How much hate should we harbour for the paedophile Una presents to us? That’s the only feeling that needs calibrating as we contextualize the vice hovering above the two central characters in this film by first-time director Benedict Andrews. The strong performances on show may have you dithering for a minute – second chances right. But by the time the resolution comes around, questions and suspicions arise to drown out what the uncomfortable empathy surfaces.
When we meet Rooney Mara’s Una, in a dazzlingly lit sequence, we can tell she ventures regularly into a vortex of drinking and casual sex. She lives with her mom and they seem to have a strenuous relationship, likely informed by her past. We watch Una in her bedroom focused on a newspaper cutting with the picture of the man that started her on the path she is now. Next thing we know, Una finds her way to a factory in search of Ray (Ben Mendelsohn), who had changed his name to Pete for obvious reasons. A charged confrontation spawns a range of emotions; anger, fear, panic. That tends to happen when the girl you abused as a 13-year-old turns up at your workplace.
The 13-year-old Una was in love with Ray/Pete. Grown-up Una still seems to be stuck in the same place, only she feels a sense of betrayal. So what’s her deal? She wants answers from Pete and does not feel like she’s child abuse victim. She is operating closer to the spectrum jilted lover. Pete did time for his child sex but insists he does not prey on juvenile girls. He believes he had something special with Una. The film then relies on Mara and Mendelsohn’s chemistry as the characters reach for some sort of closure. Then the pace slows and the drama narrows in on their dysfunctional relationship.
The filmmakers appear confident the audience will absorb Una and Pete’s relationship with a healthy dose of ambivalence. It helps that when we meet Pete for the first time, he is in the middle of a retrenchment process at work it’s all a bit overwhelming for him; with his child abuse victim in the wings tensing up proceedings and anxious workers looking on concerned for the jobs. He makes a mess of the whole retrenchment processes and rushes off to try and compose himself and get a lid on the storm Una threatens to release.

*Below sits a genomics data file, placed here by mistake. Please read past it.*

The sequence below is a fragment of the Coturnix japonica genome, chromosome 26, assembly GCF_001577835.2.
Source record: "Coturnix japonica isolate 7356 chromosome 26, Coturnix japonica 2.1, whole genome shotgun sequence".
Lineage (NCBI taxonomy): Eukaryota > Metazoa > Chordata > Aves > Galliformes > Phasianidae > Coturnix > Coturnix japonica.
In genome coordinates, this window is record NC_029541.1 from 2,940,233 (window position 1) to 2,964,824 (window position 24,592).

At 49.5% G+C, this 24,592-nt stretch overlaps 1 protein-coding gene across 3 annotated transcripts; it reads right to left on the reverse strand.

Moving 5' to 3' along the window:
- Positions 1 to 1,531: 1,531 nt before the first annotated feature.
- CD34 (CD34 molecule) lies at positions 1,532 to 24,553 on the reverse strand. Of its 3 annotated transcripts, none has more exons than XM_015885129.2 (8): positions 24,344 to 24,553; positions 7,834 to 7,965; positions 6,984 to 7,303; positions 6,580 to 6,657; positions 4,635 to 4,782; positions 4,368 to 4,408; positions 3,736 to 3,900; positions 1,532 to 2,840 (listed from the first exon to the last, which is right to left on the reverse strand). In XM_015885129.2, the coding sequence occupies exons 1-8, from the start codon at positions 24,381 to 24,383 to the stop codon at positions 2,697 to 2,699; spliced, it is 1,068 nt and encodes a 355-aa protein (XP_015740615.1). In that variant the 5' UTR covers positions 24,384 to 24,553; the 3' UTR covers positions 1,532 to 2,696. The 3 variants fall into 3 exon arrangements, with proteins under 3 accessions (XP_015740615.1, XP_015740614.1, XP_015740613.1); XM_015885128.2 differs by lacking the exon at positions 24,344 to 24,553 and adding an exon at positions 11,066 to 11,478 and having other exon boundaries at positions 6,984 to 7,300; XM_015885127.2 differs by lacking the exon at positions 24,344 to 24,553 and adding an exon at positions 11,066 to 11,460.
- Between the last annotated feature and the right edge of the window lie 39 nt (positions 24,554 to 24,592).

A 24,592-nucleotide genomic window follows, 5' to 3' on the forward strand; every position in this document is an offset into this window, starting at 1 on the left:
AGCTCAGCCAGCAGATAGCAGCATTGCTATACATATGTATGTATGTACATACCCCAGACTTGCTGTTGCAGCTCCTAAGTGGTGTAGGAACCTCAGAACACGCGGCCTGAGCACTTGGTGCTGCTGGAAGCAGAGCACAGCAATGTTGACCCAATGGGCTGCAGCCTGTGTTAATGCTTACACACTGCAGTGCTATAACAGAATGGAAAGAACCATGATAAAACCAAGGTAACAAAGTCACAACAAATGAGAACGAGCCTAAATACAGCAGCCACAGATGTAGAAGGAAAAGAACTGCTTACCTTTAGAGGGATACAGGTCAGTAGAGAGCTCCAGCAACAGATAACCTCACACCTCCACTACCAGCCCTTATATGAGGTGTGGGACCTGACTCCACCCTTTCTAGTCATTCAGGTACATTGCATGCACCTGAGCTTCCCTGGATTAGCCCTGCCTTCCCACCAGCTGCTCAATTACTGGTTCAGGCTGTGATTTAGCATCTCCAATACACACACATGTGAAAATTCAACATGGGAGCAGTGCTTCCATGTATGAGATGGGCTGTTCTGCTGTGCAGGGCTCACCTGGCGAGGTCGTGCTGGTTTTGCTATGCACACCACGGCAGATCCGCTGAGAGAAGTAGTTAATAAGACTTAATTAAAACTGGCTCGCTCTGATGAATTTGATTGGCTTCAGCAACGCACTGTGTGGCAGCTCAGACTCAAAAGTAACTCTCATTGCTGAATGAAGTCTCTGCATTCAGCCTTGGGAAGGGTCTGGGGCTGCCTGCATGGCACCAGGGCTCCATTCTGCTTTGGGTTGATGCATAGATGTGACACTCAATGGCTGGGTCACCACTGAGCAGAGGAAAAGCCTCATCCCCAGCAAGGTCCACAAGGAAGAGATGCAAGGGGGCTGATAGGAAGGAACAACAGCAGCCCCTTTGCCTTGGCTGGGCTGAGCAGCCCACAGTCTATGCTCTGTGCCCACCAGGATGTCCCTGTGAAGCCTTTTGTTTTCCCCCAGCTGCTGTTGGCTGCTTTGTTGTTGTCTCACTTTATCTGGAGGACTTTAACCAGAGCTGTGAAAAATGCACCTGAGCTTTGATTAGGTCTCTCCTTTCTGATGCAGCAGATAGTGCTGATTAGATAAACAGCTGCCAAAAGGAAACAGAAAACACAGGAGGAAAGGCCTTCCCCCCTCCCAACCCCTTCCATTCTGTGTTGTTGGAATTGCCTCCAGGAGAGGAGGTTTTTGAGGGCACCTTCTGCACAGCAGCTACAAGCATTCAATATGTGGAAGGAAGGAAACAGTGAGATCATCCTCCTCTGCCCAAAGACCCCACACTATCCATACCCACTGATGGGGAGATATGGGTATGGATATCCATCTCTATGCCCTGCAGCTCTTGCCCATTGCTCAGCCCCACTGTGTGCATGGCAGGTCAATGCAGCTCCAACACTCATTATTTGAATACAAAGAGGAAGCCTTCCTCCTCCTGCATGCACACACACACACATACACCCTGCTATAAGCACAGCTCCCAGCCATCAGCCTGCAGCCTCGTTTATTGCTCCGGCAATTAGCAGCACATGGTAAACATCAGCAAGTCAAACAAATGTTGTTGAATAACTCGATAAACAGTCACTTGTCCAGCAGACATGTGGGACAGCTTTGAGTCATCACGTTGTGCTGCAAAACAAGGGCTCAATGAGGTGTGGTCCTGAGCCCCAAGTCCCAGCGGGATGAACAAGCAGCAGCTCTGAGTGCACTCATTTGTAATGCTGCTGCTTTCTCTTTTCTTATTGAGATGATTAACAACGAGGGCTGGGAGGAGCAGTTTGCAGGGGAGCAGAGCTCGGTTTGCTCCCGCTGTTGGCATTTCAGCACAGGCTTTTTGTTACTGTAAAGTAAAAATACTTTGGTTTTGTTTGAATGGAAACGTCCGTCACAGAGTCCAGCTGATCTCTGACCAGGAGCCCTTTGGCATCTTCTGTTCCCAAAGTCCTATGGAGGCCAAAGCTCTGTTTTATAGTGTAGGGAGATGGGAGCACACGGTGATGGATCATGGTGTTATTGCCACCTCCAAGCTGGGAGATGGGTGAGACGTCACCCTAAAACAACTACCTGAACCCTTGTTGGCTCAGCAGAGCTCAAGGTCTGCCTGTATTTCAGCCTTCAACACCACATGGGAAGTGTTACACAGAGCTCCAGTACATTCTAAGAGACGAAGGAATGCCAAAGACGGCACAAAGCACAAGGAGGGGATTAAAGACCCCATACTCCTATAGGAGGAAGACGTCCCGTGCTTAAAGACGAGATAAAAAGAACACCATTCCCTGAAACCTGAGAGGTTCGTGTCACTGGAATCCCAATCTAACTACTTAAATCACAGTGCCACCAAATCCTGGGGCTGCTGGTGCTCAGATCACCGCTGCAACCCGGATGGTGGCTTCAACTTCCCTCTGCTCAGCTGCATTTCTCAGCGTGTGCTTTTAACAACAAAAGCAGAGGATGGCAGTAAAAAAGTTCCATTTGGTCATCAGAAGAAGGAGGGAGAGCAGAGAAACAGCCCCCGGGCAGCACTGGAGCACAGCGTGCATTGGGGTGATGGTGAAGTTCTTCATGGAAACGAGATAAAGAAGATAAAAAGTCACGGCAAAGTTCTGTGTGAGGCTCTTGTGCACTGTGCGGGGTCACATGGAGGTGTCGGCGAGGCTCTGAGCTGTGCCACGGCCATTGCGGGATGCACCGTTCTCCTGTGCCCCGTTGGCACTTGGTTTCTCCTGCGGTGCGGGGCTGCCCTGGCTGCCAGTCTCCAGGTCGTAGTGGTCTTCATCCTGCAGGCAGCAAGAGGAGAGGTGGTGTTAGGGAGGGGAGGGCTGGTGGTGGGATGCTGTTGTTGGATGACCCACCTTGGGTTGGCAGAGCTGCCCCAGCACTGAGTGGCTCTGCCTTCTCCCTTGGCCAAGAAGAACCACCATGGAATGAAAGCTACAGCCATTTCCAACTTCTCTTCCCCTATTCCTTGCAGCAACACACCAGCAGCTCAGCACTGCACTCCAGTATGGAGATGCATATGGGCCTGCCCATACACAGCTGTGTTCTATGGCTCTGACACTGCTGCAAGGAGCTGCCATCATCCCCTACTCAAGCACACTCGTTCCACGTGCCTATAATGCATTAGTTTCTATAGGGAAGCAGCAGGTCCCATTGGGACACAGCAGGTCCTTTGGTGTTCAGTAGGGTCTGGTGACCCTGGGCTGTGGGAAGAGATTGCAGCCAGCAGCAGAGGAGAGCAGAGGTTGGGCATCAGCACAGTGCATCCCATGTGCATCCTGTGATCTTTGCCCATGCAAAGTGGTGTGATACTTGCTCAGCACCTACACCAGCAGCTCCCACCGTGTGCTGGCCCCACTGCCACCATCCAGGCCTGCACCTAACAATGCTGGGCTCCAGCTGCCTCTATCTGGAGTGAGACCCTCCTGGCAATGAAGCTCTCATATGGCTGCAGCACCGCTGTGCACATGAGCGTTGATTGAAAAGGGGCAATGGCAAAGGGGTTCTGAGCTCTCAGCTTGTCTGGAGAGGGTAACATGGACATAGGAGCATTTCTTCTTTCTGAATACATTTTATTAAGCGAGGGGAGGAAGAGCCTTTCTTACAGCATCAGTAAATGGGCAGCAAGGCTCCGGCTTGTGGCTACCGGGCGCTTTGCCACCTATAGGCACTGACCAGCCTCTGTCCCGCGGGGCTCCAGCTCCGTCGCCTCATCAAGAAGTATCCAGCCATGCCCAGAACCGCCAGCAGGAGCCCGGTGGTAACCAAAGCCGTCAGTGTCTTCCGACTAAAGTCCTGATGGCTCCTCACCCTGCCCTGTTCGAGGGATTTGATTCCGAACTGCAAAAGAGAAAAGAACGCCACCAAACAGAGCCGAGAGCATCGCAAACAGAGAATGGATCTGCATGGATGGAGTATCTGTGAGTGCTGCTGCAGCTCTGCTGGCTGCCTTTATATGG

As Pete scampers through deserted hallways into dark cupboards, he cuts a more sinister figure and we get a glimpse of moments that set Una apart from its source material, a stage play called Blackbird (written by David Harrower, who also scripts this film). Blackbird starred Jeff Daniels and Michelle Williams – a tandem that would have also played well on the big screen. Whereas Blackbird is set in one room, Una spends time in multiple settings and time periods to give a more expansive feel. We also get some flashbacks to when Una was 13 and the genesis of the film’s illicit relationship.
Pete doesn’t look good in the flashbacks and rightfully so. But you get the sense Harrower felt we may be developing a little too much uncomfortable empathy for Pete. He certainly is a compelling figure, but not enough to draw droves of sympathy. Harrower would have had to have gone into Little Children-Jackie Earl Halley territory to move me. Mendelsohn naturally projects a certain jittery cadence as it is anyway and doubt abounds from both the audience and Una.
Una is at its strongest when it mimics the setup of the play – Pete and Una in a room letting loose their emotional baggage, tinged with a little more subtlety than a play would have offered. But to what end? The resolute and assured Una searches for closure and seems to bang on a nail that has its head firmly in a piece of wood. However, her 13-year-old self seems to keep her from seeing things as they are. She wants to believe the abuse was worth it if it was in the name of love and the film paints a convincing enough picture of her to make this idea work.
Mara certainly sells Una as confused and impetuous, almost like a teenager. There is a reason for this. Pete moved on with life; got a new name, a new job and new family. Una is stuck in her childhood room and works at a job she doesn’t find fulfilling. Would learning that Ray loved her make it all worth it? It’s never clear, which is kind of the point when contextualizing the film from Una’s perspective. Perhaps this presents the most accurate representation of life as a victim of statutory rape.
Una‘s script has some chaff bogging it down. Watching Mendelsohn and Mara play off each other makes you think this film could have reached even more ferocious and emotionally charged heights with more restraint and geographical confinement. The add-ons work initially and add to character but when Una is prepping for some sex with one of Pete’s employees (played by Riz Ahmed) as part of some ploy, it all starts to feel a bit tired and distracting. It also loses the balance between painting Una as a victim and damaged.
But the premise is bold and intriguing. Andrews and Harrower do navigate well enough around the sensitive material. They even seem to surrender to the fact there is such a complex and toxic dynamic at the core of this story and it works in ultimately work’s in Una’s favour.